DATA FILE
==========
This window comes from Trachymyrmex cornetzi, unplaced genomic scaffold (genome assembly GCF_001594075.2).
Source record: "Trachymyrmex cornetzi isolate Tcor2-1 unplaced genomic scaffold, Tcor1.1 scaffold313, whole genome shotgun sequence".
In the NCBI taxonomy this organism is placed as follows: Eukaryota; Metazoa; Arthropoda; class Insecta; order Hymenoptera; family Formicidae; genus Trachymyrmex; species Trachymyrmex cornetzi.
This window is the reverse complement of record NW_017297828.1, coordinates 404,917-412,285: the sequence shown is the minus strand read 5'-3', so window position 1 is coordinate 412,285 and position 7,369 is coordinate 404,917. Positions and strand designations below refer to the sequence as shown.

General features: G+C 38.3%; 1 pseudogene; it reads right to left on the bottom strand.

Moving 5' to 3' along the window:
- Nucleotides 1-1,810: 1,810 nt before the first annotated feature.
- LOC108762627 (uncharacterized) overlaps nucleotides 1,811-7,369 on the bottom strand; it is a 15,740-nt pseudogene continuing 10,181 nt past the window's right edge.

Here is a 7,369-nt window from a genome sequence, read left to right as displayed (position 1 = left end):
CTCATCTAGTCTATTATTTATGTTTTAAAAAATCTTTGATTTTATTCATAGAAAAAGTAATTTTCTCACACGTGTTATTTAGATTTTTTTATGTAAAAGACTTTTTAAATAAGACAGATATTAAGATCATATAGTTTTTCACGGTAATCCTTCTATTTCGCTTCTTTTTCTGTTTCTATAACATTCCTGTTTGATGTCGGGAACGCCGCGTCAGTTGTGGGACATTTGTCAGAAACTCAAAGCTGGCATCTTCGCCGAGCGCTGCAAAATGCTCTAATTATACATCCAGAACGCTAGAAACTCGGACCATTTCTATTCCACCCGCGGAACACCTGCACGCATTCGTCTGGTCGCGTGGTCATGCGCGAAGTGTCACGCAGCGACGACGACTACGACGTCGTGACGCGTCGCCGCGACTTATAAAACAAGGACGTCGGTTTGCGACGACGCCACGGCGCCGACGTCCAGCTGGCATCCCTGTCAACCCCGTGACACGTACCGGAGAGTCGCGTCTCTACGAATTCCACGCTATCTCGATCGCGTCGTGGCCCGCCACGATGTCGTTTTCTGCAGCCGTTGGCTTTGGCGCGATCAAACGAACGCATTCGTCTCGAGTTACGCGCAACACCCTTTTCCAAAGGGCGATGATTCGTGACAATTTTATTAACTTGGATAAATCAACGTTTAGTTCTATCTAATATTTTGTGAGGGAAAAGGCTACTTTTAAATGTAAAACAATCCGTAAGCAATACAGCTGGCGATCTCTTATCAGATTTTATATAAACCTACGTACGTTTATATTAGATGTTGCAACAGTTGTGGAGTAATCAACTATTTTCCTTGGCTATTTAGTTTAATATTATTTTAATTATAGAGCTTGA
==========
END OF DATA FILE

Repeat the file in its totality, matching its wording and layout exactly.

This window comes from Trachymyrmex cornetzi, unplaced genomic scaffold (genome assembly GCF_001594075.2).
Source record: "Trachymyrmex cornetzi isolate Tcor2-1 unplaced genomic scaffold, Tcor1.1 scaffold313, whole genome shotgun sequence".
In the NCBI taxonomy this organism is placed as follows: Eukaryota; Metazoa; Arthropoda; class Insecta; order Hymenoptera; family Formicidae; genus Trachymyrmex; species Trachymyrmex cornetzi.
This window is the reverse complement of record NW_017297828.1, coordinates 404,917-412,285: the sequence shown is the minus strand read 5'-3', so window position 1 is coordinate 412,285 and position 7,369 is coordinate 404,917. Positions and strand designations below refer to the sequence as shown.

General features: G+C 38.3%; 1 pseudogene; it reads right to left on the bottom strand.

Moving 5' to 3' along the window:
- Nucleotides 1-1,810: 1,810 nt before the first annotated feature.
- LOC108762627 (uncharacterized) overlaps nucleotides 1,811-7,369 on the bottom strand; it is a 15,740-nt pseudogene continuing 10,181 nt past the window's right edge.

Here is a 7,369-nt window from a genome sequence, read left to right as displayed (position 1 = left end):
CTCATCTAGTCTATTATTTATGTTTTAAAAAATCTTTGATTTTATTCATAGAAAAAGTAATTTTCTCACACGTGTTATTTAGATTTTTTTATGTAAAAGACTTTTTAAATAAGACAGATATTAAGATCATATAGTTTTTCACGGTAATCCTTCTATTTCGCTTCTTTTTCTGTTTCTATAACATTCCTGTTTGATGTCGGGAACGCCGCGTCAGTTGTGGGACATTTGTCAGAAACTCAAAGCTGGCATCTTCGCCGAGCGCTGCAAAATGCTCTAATTATACATCCAGAACGCTAGAAACTCGGACCATTTCTATTCCACCCGCGGAACACCTGCACGCATTCGTCTGGTCGCGTGGTCATGCGCGAAGTGTCACGCAGCGACGACGACTACGACGTCGTGACGCGTCGCCGCGACTTATAAAACAAGGACGTCGGTTTGCGACGACGCCACGGCGCCGACGTCCAGCTGGCATCCCTGTCAACCCCGTGACACGTACCGGAGAGTCGCGTCTCTACGAATTCCACGCTATCTCGATCGCGTCGTGGCCCGCCACGATGTCGTTTTCTGCAGCCGTTGGCTTTGGCGCGATCAAACGAACGCATTCGTCTCGAGTTACGCGCAACACCCTTTTCCAAAGGGCGATGATTCGTGACAATTTTATTAACTTGGATAAATCAACGTTTAGTTCTATCTAATATTTTGTGAGGGAAAAGGCTACTTTTAAATGTAAAACAATCCGTAAGCAATACAGCTGGCGATCTCTTATCAGATTTTATATAAACCTACGTACGTTTATATTAGATGTTGCAACAGTTGTGGAGTAATCAACTATTTTCCTTGGCTATTTAGTTTAATATTATTTTAATTATAGAGCTTGA